The Relationship between Tourette’s Syndrome and Infections
Daniela L Krause*, Norbert Müller
Identifiers and Pagination:Year: 2012
Issue: Suppl 1
First Page: 124
Last Page: 128
Publisher ID: TONEUJ-6-124
Article History:Received Date: 04/8/2011
Revision Received Date: 29/1/2012
Acceptance Date: 02/7/2012
Electronic publication date: 16/11/2012
Collection year: 2012
open-access license: This is an open access article licensed under the terms of the Creative Commons Attribution Non-Commercial License (http://creativecommons.org/licenses/by-nc/3.0/) which permits unrestricted, non-commercial use, distribution and reproduction in any medium, provided the work is properly cited.
Increasing evidence shows that infections and an activated immune status might be involved in the pathogene-sis of tic disorders. Studies discuss the influence of neurotrophic bacteria and viruses on different psychiatric disorders. In addition, signs of inflammation and immunological abnormalities have been described especially in schizophrenia and Tourette’s syndrome (tic disorder). Neuroimaging studies revealed increased microglial activation in psychiatric diseases; indicating an inflammatory state of the CNS.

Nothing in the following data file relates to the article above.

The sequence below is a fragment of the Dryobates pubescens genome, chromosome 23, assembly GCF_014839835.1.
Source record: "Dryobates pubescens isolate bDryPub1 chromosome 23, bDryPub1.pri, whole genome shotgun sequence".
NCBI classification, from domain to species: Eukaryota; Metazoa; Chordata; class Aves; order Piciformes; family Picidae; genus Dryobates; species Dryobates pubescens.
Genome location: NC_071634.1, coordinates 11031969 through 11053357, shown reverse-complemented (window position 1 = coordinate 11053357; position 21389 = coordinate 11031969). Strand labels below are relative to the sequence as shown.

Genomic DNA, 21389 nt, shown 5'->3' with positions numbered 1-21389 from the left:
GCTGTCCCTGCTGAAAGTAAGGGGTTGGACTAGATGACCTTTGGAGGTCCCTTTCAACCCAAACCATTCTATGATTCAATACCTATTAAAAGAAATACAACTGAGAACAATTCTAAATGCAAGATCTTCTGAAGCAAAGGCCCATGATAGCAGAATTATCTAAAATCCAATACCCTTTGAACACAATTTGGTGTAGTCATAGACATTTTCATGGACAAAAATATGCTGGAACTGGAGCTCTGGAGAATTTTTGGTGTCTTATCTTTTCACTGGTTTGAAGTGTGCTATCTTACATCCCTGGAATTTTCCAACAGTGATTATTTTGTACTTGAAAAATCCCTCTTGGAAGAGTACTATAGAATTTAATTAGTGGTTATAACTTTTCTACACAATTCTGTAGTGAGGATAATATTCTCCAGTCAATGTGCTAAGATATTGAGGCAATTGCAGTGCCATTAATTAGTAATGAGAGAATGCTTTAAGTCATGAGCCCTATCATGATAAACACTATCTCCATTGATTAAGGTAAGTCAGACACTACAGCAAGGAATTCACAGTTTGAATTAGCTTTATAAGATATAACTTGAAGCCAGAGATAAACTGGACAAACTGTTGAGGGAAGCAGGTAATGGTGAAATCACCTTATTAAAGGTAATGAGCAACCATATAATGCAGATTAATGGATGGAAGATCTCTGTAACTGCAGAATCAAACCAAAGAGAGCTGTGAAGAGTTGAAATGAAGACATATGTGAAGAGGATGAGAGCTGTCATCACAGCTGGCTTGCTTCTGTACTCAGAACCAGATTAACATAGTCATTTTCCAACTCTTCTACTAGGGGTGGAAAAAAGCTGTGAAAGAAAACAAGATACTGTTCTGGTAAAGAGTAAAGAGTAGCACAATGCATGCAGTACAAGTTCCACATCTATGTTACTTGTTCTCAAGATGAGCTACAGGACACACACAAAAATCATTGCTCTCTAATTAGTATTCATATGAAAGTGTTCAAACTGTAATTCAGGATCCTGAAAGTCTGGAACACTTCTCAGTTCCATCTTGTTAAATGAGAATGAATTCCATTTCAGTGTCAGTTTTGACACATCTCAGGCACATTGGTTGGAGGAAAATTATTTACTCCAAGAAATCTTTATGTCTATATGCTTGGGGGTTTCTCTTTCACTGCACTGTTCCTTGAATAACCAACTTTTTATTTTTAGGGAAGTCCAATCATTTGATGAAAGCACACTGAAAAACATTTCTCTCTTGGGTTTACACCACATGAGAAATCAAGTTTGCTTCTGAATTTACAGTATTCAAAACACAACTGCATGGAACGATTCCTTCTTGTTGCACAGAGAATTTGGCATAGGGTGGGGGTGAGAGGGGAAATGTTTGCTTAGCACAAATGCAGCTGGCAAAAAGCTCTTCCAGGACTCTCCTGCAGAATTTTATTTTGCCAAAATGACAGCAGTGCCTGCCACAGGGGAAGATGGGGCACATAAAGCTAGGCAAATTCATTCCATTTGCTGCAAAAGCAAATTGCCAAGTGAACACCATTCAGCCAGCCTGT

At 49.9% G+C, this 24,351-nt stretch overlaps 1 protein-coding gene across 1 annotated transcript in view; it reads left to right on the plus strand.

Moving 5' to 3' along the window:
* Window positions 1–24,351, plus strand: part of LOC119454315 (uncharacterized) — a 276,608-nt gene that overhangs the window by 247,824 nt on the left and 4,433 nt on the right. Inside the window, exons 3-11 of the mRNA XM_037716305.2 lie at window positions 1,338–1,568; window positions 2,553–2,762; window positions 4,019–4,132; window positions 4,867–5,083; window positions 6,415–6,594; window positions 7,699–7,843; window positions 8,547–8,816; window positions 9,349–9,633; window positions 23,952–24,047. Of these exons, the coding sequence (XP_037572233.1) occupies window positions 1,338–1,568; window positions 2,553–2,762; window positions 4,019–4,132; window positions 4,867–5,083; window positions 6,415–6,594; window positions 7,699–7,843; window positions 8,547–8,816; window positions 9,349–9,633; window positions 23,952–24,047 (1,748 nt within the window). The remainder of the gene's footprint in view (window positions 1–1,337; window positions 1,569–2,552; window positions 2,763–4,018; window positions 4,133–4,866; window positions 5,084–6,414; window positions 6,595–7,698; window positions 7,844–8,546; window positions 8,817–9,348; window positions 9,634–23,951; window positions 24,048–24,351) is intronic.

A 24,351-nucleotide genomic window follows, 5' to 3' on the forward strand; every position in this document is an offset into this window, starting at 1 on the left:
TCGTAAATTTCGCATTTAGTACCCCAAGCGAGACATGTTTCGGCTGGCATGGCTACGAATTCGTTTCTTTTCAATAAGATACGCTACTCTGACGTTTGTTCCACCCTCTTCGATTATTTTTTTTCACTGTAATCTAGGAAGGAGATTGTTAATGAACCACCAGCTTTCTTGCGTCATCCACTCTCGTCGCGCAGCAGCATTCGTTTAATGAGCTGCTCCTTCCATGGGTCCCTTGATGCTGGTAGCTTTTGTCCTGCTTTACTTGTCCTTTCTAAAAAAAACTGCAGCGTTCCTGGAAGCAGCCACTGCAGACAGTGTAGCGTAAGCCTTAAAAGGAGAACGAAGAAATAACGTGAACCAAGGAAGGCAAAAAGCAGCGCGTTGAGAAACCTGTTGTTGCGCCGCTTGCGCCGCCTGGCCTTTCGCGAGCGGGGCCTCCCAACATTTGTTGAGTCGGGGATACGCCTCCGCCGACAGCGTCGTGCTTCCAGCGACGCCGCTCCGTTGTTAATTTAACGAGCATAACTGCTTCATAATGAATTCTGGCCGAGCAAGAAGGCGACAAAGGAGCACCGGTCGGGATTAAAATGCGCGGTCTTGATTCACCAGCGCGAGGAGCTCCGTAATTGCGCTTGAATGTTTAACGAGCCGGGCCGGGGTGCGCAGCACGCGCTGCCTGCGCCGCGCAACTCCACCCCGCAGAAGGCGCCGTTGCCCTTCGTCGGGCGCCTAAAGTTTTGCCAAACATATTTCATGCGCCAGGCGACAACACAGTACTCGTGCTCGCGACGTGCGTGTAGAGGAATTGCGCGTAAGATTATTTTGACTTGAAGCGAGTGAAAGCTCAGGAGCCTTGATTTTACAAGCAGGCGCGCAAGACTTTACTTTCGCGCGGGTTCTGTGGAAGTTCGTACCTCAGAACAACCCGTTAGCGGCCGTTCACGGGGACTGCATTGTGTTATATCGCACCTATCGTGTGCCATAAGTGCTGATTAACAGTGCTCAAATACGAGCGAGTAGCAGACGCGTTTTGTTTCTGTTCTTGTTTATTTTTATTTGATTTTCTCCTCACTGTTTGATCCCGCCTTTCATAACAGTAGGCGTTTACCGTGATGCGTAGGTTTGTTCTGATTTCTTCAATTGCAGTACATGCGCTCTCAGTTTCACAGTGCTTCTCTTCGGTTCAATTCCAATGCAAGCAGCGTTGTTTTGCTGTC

However, it still remains unclear what the underlying mechanism is of how infectious agents could contribute to tic symp-toms. One hypothesis is that not only one particular infectious agent causes directly to the disease; instead different (chronic) infections influence the immune balance and are therefore involved in the pathology. In tic disorders, infections with group A streptococci, Borrelia burgdorferi or Mycoplasma pneumoniae seem to be associated with symptoms of the disease. Studies have shown that immunologic treatment improves and prevents the re-occurrence of clinical symptoms in Tourette’s syndrome. Also post-infectious events by cross-reactive antibodies(against M-protein) and an altered dopamine rgic(noradrenergic) neurotransmission as well as inflammatory/immunological dysregulations were considered as possible mechanisms to cause symptoms. Another contributing factor to the pathogenesis of these diseases could be an activation of the tryptophan catabolism through infectious agents. Tryptophan functions as a precursor for neurotransmitters like se-rotonin and becomes degraded to products that can modulate the neurotransmitter balance.
A deeper insight into the precise mechanism of how infectious agents influence immune parameter, tryptophan metabo-lism and the resulting neurotransmitter availability could help finding new therapeutic strategies.